What is the purpose of a garden?
The answer to that question is as varied as the individuals that keep gardens. A spot for meditation, a place to study horticulture, a retreat and therapy against the stresses of modern life��gardens are whatever we make of them. Throughout history, humans have endeavored to capture and tame a bit of Mother Nature by planting gardens. A garden can be many things, but common to all gardens is their structured and deliberate nature. Gardens are plots of land that are purposefully designed, populated, and tended. They include such diverse elements as plants, organic materials, decorative and architectural elements, and even living creatures. The size of a garden is more dependent on the aptitude and willingness of the gardener than on any prescribed notions about how big a garden should be. During the Edwardian and Victorian eras, highly formal gardens with neatly trimmed hedges, ornate fountains and statuary, and geometric lines were popular. Today, gardens that subtly mimic natural settings with abundant wildflowers, rippling streams, and native plants are the preference.
Starting your garden
Gardens require very little to get started, so almost anyone with space available for planting beds or even just a few pots in which to place plants can have a garden. The general requirements are an idea of what you want to plant, a few tools like a spade to dig with, and patience to wait for your plants to grow and to deal with weeds. While many homeowners plant gardens with nothing more than the desire to create an eye-pleasing display of attractive flowers, garden ornaments, and plants to care for and enjoy, a whole realm of recognized garden types exist. One very popular type of garden is the Japanese garden. There are several categories of Japanese gardens; all incorporate ideas of tranquility, harmony, and intimacy into highly refined designs full of symbolism. Gardeners in drought-susceptible areas typically plan xeriscape, rock, or cactus gardens that require little water to maintain. Xeriscape gardens use plants native to a specific local climate. Plants are grouped together according to their watering requirements. Watering methods such as drip irrigation are employed to minimize water loss. A growing trend among budget conscious gardeners is the vegetable or produce garden. Filled with a variety of plants like tomatoes, corn, eggplant, and pumpkins, these gardens are at once aesthetically pleasing and healthful.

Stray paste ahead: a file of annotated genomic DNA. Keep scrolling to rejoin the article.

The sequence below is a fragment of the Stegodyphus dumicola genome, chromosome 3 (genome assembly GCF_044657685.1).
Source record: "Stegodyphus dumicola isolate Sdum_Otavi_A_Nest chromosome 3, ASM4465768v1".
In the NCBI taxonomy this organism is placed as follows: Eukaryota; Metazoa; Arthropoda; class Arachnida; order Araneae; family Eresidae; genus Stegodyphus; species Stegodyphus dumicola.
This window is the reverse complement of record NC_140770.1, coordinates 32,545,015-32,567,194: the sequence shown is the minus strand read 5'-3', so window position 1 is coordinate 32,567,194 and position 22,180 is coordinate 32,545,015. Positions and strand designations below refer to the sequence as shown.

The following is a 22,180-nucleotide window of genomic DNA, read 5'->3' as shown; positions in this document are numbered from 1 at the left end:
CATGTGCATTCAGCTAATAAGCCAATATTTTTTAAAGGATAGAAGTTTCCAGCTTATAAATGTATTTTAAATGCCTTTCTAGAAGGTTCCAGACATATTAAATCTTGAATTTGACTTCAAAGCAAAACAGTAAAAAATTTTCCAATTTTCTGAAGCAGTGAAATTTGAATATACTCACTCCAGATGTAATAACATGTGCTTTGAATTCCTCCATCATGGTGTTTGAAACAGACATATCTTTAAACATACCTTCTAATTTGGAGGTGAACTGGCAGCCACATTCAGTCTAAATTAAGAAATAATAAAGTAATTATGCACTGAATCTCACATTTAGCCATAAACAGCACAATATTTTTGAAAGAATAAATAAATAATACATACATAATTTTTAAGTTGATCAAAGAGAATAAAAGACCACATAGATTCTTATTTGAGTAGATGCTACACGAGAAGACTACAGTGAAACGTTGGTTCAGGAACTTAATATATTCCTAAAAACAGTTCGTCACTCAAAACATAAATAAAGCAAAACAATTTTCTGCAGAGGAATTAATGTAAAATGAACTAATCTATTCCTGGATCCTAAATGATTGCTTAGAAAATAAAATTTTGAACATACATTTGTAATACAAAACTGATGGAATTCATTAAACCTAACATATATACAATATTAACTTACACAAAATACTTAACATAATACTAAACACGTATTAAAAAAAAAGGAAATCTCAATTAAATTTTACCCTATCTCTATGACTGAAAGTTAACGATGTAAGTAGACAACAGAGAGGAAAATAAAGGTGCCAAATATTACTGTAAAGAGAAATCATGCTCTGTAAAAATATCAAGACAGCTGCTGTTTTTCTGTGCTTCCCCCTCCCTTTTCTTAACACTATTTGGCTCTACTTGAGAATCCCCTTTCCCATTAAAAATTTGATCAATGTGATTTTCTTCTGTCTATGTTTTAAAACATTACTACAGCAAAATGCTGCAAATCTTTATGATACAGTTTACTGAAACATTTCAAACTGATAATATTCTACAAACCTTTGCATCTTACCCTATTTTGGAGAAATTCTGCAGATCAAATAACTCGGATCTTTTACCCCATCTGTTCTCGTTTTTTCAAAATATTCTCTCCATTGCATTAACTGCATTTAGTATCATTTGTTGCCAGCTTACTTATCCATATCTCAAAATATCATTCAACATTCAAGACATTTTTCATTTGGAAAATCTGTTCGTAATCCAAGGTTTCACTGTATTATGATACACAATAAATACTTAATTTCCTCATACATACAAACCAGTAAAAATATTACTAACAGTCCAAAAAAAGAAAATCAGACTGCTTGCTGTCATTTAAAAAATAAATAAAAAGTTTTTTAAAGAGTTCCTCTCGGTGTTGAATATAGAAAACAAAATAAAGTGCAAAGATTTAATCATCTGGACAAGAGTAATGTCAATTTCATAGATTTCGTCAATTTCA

For further information see the following article from HomeDoctor.net: Gardens & Outdoors.